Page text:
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FAWE-ADEA competition rewards efforts to promote girls’ education in Africa

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Winners of the most significant change stories award pose for a picture with ADEA and FAWE staff after the ceremony. Photo credit: FAWE / Photo editing: ADEA

An award ceremony for top significant change stories following a competition to identify innovative projects that have contributed to advancing girls’ education in Africa was held in Nairobi recently.

The July 7, 2016 event was organised by the Forum for African Women Educationalists (FAWE) in partnership with the Association for the Development of Education in Africa (ADEA). The three most innovative stories were selected based on the criteria of access to education, retention and performance.

Agnes Feima Kenneh from Sierra Leone won first place, bagging US $2,750. The award was presented by FAWE Executive Director Hendrina Doroba. Kenneh thanked FAWE and ADEA for creating a platform to reward efforts seeking to improve girl’s education. “I am a beneficiary of FAWE’s program that provided education to children in Sierra Leone who were displaced during the war,” she said. “I appreciate such gatherings that bring people together to brainstorm on how to better girl’s education because this will help other girls like me who are faced with many challenges in their pursuit for education, and are thinking of dropping out of school.”

The 1st runner-up, Chiedza Child Care Centre from Zimbabwe, won $1,800, which was presented by the Coordinator of the ADEA Working Group on Education Management and Policy Support (WGEMPS), Makha Ndao, on behalf of ADEA’s Executive Secretary, Oley Dibba-Wadda. Makha reiterated ADEA’s commitment to collaborate with ministries of Education, FAWE and representatives of Non-Governmental Organisations and civil society organisations to ensure these “top innovative programmes” create substantial impact not only in the winners’ respective countries but across the continent.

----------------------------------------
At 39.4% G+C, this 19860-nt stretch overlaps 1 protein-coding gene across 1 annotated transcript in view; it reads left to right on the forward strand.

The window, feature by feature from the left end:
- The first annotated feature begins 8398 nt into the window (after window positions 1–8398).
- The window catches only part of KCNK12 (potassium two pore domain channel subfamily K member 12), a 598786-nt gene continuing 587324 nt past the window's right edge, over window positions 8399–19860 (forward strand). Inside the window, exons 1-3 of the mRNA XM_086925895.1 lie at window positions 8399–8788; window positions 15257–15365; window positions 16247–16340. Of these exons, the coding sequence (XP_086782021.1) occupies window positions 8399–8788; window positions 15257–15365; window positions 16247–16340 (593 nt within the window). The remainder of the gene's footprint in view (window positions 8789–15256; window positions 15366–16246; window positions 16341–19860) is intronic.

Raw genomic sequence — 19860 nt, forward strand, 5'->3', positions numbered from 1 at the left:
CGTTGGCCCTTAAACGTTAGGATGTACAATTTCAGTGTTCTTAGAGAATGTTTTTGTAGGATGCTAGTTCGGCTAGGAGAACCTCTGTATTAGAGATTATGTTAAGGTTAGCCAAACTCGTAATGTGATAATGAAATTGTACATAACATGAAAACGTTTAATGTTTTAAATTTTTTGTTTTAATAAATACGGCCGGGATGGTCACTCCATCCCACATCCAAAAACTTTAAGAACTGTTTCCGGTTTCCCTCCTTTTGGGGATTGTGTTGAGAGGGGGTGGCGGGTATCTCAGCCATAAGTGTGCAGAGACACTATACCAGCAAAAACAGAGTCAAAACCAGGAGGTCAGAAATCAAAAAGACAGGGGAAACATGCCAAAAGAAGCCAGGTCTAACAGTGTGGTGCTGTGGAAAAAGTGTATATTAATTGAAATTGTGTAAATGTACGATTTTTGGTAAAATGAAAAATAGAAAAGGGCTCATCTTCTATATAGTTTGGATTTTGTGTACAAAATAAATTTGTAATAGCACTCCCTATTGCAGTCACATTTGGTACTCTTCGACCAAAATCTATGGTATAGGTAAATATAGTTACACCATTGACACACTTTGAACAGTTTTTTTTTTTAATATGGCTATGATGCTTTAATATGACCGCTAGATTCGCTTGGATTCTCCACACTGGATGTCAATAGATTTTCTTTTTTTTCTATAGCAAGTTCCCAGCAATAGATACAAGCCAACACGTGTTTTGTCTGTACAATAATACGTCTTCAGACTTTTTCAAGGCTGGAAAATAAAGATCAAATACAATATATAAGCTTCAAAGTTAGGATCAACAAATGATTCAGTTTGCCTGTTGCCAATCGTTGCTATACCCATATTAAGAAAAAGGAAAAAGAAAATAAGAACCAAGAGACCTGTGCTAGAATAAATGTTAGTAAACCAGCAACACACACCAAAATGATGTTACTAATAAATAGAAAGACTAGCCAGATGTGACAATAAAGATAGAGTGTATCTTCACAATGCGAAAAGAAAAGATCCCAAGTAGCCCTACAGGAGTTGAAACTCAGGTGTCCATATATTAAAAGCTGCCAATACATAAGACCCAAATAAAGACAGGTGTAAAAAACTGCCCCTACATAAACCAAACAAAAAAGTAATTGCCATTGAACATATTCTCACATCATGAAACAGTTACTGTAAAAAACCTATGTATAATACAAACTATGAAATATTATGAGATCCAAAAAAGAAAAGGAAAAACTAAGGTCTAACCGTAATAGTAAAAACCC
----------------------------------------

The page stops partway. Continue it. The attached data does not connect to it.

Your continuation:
Fatoumata Cisse from Senegal was the 2nd runner-up, winning $900. The award was presented by a representative of the Ministry of Education of Mali, Konate Kounadi Keita. 

The most significant change story competition was launched in November 2015. The initiative involves six countries, namely Mali, Senegal, Sierra Leone, Uganda, Zambia and Zimbabwe. Each country submitted its top three stories. A total of 18 stories were reviewed and ranked by FAWE and ADEA. These were later submitted to a panel of three judges who were representatives from the Ministries of Education for Burundi and Kenya, as well as the UNESCO office in Kenya.

The findings of the competition will provide basis for the development of a compendium of best practices on gender equity in education and training programmes.

Thirty-three people attended the ceremony, among them representatives of the ministries of Education for Burundi, Mali, Senegal, Uganda and Zambia, in addition to officials of ADEA and FAWE national chapters.


  • Stefano De Cupis, Senior communication officer, ADEA, T. +225 20 26 42 61,
  • Martha Muhwezi, Senior Programme Co-ordinating Officer, FAWE, 
  • Chemwi  Mutiwanyuka, Programme Analyst, ADEA’s Working Group on Education Management and Policy Support (WGEMPS), 


About the Forum for African Women Educationalists (FAWE):

FAWE is a pan-African Non-Governmental Organisation working in 33 African countries to empower girls and women through gender-responsive education. FAWE was founded in 1992 by five African women ministers of education and it was created on the staunch belief that women in decision-making positions have the potential to make a significant difference.

About the Association for the Development of Education in Africa (ADEA):

The Association for the Development of Education in Africa (ADEA) is a forum for policy dialogue, composed of all the 54 Ministers of Education in Africa. Established in 1988 at the instigation of the World Bank Group, it has evolved into a pan-African institution based within the African Development Bank Group (AfDB). ADEA’s work has expanded to focus more on the development of skills and competencies across all the education sub-sectors. It envisions a “high-quality African education and training system that is geared towards the promotion of critical knowledge and skills for accelerated and sustainable development in Africa.”

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